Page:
P-selectin exposure analysis
A minimum of 10,000 gated events was analyzed on a FACScalibur flow cytometer (BD Biosciences, San Jose, CA, US). The anti-CD41 conjugated with fluorescein (FITC, BD Pharmingen, San Jose, CA) and the anti-CD62P conjugated with phycoerythrin (PE, BD Pharmingen) were used as antibodies. Then they were added to the activated platelets with a final dilution of 1:20 (v/v). FITC and PE-conjugated isotype-matched antibodies were used to control nonspecific labeling of antibodies. The samples were fixed with 0.4% paraformaldehyde and analyzed by flow cytometry after antibody incubation for 15 min at 37 °C.
Transwell invasion assay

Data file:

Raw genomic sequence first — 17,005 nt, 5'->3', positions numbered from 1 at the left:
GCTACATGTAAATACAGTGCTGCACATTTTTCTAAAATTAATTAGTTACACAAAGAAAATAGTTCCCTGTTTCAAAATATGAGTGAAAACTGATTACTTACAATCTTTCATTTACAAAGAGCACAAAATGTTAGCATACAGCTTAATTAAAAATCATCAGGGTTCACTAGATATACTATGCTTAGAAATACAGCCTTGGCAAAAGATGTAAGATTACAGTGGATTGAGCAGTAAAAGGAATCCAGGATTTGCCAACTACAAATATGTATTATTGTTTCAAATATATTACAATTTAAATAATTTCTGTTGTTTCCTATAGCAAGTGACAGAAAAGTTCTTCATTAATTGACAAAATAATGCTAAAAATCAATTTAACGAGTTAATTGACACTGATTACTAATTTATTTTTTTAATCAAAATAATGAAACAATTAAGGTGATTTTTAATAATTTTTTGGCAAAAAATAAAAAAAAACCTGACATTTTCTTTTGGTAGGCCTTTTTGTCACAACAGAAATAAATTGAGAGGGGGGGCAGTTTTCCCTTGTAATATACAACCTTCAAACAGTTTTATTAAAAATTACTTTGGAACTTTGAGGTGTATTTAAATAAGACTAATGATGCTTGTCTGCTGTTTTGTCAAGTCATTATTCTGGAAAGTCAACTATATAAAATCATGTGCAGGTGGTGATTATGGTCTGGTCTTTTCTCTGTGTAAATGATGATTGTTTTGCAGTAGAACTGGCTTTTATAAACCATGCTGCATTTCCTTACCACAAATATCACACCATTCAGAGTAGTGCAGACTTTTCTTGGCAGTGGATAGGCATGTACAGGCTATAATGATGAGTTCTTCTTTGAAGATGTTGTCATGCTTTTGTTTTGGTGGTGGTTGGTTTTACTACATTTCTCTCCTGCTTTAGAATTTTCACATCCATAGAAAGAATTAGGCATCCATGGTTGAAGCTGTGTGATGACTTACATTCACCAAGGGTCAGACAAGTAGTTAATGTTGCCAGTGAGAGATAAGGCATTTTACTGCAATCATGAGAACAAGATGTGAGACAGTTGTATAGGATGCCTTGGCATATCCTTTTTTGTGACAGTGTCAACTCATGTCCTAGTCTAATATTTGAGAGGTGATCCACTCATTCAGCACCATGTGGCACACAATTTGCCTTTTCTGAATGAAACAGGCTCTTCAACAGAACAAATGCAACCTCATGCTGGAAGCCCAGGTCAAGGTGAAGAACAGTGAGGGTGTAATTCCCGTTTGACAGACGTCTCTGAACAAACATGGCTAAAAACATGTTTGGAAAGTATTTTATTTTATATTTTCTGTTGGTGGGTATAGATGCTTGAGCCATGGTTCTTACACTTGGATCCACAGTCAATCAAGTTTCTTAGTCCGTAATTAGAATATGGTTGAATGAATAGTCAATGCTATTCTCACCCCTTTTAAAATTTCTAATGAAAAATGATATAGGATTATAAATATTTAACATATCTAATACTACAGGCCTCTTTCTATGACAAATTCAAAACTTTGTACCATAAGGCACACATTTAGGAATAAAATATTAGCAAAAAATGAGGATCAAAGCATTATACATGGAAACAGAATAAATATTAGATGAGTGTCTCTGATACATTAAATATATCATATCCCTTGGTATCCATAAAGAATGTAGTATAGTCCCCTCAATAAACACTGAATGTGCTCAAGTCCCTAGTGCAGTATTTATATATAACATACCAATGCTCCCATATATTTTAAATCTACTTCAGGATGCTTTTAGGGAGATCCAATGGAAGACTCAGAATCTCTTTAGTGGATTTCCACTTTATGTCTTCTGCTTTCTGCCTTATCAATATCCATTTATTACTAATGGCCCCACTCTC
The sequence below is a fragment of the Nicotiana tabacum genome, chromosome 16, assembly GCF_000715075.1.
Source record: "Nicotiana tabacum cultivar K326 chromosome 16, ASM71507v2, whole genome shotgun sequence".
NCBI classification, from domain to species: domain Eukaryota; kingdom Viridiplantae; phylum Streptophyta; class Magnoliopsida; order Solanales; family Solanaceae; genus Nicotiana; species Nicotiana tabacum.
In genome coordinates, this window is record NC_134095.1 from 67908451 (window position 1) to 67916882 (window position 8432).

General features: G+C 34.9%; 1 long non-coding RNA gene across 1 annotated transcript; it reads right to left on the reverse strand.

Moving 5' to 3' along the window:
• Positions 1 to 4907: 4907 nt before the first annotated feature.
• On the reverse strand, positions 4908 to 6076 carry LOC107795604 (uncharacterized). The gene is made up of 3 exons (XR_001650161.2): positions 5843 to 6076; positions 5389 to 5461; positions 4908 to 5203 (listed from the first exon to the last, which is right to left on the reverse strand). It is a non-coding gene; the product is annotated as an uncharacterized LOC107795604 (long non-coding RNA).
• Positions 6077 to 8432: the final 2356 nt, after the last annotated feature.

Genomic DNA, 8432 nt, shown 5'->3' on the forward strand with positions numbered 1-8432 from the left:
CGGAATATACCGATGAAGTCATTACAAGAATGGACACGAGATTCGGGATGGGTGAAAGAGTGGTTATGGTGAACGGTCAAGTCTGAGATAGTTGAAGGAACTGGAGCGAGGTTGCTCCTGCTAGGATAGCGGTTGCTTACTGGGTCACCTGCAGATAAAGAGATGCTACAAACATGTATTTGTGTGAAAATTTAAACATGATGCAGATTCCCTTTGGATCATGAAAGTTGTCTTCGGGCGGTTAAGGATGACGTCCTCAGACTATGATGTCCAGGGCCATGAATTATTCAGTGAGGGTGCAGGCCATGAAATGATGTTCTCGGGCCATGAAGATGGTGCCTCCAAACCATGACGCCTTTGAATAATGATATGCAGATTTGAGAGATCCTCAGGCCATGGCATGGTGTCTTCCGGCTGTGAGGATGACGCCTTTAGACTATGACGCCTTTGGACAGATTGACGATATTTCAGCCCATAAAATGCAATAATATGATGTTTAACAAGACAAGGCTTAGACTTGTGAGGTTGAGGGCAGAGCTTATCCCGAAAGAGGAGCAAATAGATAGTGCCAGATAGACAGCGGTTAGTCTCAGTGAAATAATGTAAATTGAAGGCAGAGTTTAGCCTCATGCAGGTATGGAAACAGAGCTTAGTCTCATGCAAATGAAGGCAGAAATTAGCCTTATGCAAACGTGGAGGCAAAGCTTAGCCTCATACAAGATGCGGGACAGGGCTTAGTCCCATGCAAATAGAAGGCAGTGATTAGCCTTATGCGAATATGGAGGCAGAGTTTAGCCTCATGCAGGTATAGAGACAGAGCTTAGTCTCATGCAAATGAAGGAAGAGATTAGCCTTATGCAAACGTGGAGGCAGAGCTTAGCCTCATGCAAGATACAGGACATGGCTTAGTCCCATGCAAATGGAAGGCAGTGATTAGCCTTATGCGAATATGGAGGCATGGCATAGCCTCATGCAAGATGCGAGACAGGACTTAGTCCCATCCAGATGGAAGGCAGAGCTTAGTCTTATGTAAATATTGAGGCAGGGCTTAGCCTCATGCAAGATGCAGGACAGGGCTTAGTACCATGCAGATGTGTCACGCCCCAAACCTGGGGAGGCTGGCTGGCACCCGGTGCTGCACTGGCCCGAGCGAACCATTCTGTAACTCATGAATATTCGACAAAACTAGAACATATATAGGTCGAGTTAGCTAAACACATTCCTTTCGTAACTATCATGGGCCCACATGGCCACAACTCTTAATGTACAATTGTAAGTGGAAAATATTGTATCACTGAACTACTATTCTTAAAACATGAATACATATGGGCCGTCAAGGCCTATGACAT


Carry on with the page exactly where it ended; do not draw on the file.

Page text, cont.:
Human breast cancer cell lines, MCF-7, MDA-MB-231, and SK-BR-3 (all from American Type Culture Collection, ATCC, Manassas, VA, US), were maintained at 37 °C, 5% CO2, grown in Dulbecco’s Modified Eagle’s medium (DMEM; ThermoFisher, Pittsburgh, PA, US) containing 1% penicillin-streptomycin (Gibco, NY, USA) and 10% fetal bovine serum (FBS; ThermoFisher) at pH 7.2 overnight. The invasion assay was performed in 24-well BD Biocoat™ Matrigel™ Invasion Chambers (8 μm pore size; BD Biosciences) . Total 5 × 104 MCF-7 cells were plated in transwell inserts. Then the DMEM buffer (the buffer group), thrombin-activated platelets (the platelet group), releasates (the releasate group), pellets (the pellet group), and the supernatant of the co-incubation of pellets with MCF-7 cells for 48 h [the pellet + MCF-7 conditioned medium (CM) group] were added. Both upper and lower chambers contained DMEM. After 48 h, cells remaining in the upper part of the transwell were removed with a cotton swab. Migrated cells were then stained with Crystal Violet 0.5% and the total number of cells was counted with a Zeiss Axiovert 200 microscope (Zaventem, Belgium). The invasion assay was also performed in MDA-MB-231 cells and SK-BR-3 cells after adding platelets.